|Emerson points out the importance of one's own thoughts.|
Ralph Waldo Emerson is considered to be the leader from which the transcendental movement emanated. In his 1888 essay, “Self-Reliance”, Emerson works to convince his readers that it is right to believe one’s own thoughts and declare them aloud, even if others disagree. The transcendental movement took place just after the Industrial Revolution- am epoch bursting with new technologies and ideas. Emerson writes that amidst these new ideas, we must not lose ourselves. Amidst these new ideas we must strive not to conform, but to “believe what is true for you in your private heart.” That having been said, holding beliefs not contradictory to those of the general population should not be looked down upon. Although Emerson states that “To be great is to be misunderstood,” it must be taken into consideration that one’s beliefs may truly accord with those of society. In these excerpts, Emerson is trying to convince the reader to follow their intuition and shirk ideas not aligning to their own beliefs. As he went on to lead the transcendental movement, Emerson continued to preach self-reliance as opposed to conformity.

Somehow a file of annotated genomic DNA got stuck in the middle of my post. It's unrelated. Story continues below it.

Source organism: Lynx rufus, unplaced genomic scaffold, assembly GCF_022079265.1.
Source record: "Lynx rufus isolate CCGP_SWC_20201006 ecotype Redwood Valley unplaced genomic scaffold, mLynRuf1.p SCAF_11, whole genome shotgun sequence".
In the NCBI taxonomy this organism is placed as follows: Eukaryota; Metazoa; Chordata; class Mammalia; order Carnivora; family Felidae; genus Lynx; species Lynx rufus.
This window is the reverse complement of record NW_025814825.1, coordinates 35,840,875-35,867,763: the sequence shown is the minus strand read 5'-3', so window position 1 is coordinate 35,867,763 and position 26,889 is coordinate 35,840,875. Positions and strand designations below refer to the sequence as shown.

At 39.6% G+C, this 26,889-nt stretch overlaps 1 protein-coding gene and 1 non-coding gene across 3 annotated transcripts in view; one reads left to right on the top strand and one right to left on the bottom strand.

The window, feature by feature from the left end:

|Emerson explains why trusting one's own thoughts it good.|
Formal Citation of text: Emerson, Ralph Waldo. Self Reliance. 1841. Ralph Waldo Emerson Texts. http://www.emersoncentral.com/selfreliance.html. January 12, 2015.